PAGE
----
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Hello, It looks' to me that we are going to have a very interesting class.

Robert R Freshour

I believe Robots can't solve everything.

Shahnaz Mr Gupta

I totally agree with Robert's statement that robots cannot solve everything. Robots are another man made machines which operates based upon commands by humans.


This is an interesting topic to think about. While robots can help in the medical field quite a bit, I think they should not be caring for people on their own. I agree with the article on that. The author says, "In the short term, there is no question that while robots may provide some support to human workers and help minimize their exposure to unsafe conditions, they cannot replace their human counterparts.". In the future robots may be able to care for people fully, however I think people should continue to take care of people.

Jer'miah Cooper

. I personally agree with Guevarra, having artificial intelligence in the medical field is not terrible although it can present many complications. It is very hard to replace human connections with robots and expect it to be the best alternative. This is just another situation where jobs can be reduced and taken people who worked so to care for others. I again agree with the author there are too many situational events that can happen in the case of having robots in the medical field.


I totally agree that robots could us in the medical field and many other fields as well.
There are many things they could do that would help keep humans safe and possible
perform better than us humans. I do not think we should rely entirely on them to do
certain things. There are many problems that could present themselves without a
human being present to mediate.

Jane Porcheddu

In her article she appropriately states her position. I believe that she is most for the advancement of robotics in care but through carefully calculated measures which are laid out in ana organized manor through out the article.

Hina - Ariana

I agree with previous comments, specifically Noah who stated, "I think they should not be caring for people on their own." Although robots are very capable and their abilities are on the rise, they aren't at human level yet. As the author mentions, "Robots can function very well in factories and warehouses because assembly-line work provides a uniform environment; in homes and health care facilities, such uniformity is more difficult to achieve." Medical attention requires attentive understanding and no two people are the same or respond the same. New things are always coming out and robots are not at the level of understanding that input. This could potentially put more lives at risk then saving them.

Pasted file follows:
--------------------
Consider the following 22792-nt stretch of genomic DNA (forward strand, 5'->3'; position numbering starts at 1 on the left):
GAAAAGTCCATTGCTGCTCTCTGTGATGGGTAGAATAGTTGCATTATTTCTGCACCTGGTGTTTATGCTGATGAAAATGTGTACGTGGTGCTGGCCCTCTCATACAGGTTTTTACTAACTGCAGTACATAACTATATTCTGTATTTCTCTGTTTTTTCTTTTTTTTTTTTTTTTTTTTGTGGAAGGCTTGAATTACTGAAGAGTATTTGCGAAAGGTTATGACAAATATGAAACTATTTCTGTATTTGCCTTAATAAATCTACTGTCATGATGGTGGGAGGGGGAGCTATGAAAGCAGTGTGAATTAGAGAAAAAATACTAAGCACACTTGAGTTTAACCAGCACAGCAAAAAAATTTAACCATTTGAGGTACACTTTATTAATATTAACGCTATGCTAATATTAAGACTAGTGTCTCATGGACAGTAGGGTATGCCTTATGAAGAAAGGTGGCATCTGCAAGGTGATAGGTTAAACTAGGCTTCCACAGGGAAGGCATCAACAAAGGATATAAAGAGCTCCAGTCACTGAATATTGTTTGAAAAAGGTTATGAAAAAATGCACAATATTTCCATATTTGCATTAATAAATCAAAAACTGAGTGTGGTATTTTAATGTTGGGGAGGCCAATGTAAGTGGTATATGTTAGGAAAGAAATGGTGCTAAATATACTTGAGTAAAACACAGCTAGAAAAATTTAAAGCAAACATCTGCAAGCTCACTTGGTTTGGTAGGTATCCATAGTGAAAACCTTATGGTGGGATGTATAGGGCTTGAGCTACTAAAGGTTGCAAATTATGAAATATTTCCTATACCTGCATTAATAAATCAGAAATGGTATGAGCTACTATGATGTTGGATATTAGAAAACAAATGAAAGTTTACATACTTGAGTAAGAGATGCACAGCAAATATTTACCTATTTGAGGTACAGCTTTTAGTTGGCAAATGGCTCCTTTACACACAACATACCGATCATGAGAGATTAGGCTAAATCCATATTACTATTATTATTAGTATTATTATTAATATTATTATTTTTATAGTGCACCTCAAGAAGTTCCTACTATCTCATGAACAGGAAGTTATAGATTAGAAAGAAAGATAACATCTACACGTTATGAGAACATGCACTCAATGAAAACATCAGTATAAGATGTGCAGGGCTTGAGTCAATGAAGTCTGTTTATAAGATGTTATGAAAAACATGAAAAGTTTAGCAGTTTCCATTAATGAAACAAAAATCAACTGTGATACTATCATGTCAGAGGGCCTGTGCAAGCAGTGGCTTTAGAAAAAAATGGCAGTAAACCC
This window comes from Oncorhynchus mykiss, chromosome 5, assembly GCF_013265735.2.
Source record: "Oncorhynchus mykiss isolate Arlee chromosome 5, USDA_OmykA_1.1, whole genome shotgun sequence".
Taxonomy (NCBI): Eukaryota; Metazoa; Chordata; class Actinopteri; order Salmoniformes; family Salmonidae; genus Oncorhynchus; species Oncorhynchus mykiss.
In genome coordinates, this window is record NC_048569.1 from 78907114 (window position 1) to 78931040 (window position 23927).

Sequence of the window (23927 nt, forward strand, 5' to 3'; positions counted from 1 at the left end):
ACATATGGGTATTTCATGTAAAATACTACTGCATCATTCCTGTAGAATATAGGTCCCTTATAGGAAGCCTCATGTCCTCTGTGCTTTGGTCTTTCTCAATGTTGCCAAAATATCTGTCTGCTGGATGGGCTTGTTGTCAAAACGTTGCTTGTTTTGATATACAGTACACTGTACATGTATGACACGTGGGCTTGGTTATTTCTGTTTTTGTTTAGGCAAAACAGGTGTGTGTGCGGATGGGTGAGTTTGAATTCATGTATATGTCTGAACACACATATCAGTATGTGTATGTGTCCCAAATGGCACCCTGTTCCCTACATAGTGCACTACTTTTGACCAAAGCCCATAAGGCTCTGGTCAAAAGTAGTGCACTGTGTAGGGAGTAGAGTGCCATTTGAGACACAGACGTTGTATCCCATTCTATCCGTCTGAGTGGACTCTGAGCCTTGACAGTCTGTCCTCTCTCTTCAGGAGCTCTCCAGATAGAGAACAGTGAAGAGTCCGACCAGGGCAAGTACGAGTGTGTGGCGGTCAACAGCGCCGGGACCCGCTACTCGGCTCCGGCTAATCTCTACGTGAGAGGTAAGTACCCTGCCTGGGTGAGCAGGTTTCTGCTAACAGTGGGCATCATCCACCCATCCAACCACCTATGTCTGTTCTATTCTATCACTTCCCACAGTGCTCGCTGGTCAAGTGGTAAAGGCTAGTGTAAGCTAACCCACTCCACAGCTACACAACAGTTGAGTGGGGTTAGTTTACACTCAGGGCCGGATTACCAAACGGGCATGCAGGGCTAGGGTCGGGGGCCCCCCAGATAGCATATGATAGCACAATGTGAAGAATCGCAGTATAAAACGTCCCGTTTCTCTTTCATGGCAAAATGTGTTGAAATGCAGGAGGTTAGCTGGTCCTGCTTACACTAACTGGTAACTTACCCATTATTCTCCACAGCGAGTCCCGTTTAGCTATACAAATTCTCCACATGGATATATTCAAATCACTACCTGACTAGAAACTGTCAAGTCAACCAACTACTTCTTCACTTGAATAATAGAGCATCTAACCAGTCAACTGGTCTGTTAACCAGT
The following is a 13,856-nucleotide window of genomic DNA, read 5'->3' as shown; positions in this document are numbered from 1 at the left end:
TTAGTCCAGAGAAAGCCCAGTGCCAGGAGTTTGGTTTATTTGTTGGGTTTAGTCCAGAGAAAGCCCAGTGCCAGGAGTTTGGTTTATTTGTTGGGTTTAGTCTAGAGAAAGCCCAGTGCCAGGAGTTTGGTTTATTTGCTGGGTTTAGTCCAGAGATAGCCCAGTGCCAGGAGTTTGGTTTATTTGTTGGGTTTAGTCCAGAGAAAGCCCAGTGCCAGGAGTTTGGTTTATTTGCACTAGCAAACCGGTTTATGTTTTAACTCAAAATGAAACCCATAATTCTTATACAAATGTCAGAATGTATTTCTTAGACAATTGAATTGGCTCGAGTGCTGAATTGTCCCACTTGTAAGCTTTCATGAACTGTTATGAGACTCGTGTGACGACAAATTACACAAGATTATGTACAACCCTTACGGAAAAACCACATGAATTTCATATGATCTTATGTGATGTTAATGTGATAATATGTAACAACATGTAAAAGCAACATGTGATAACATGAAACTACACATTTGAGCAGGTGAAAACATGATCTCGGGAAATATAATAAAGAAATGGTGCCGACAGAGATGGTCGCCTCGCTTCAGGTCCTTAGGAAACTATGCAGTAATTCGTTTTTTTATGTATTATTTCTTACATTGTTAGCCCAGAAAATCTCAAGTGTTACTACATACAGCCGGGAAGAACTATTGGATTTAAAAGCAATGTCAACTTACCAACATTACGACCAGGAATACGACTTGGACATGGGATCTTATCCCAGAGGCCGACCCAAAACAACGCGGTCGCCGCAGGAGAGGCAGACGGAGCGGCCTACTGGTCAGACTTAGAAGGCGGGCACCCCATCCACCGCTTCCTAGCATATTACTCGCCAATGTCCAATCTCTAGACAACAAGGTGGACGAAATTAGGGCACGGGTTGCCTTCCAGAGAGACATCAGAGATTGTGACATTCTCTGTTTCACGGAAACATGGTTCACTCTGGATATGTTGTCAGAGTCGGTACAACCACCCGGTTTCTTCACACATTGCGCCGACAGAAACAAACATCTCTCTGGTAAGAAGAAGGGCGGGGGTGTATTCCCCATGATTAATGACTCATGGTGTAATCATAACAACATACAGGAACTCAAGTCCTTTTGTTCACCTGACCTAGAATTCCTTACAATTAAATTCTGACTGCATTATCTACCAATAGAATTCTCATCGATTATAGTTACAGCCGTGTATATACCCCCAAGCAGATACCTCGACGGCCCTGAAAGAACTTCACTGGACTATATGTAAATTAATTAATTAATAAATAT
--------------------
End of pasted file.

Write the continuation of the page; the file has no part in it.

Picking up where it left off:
Are robots in the medical field practical? After reading this blog, I agree that robots are practical in the medical field. The blog “Relying on robots to care for us” states, “robots do caregiving work.” Although the sale of robots has increased over the past few years, the article states that “In the short term, there is no question that while robots may provide some support to human workers and help minimize their exposure to unsafe conditions, they cannot replace their human counterparts.” This quote proves that although robots may be useful and more practical in the future; The current state of the technology of the technical robots is in no way, shape or form as efficient as humans. As robots will provide assistance to humans when caregiving, they will not fully be able to replace human connections with robots. These robots do not compare to humans' critical thinking skills with difficult medical applications like surgery, whereas they can be more applicable doing simple tasks like giving shots.


Robots are exciting creations that have come a very long way, but I don't believe they can do everything in our daily lives for us. Robots will always need a way to turn on and off. They also will never be able to function emotionally like a human does. Robots do not compare, or at least right now.

Alexandra S.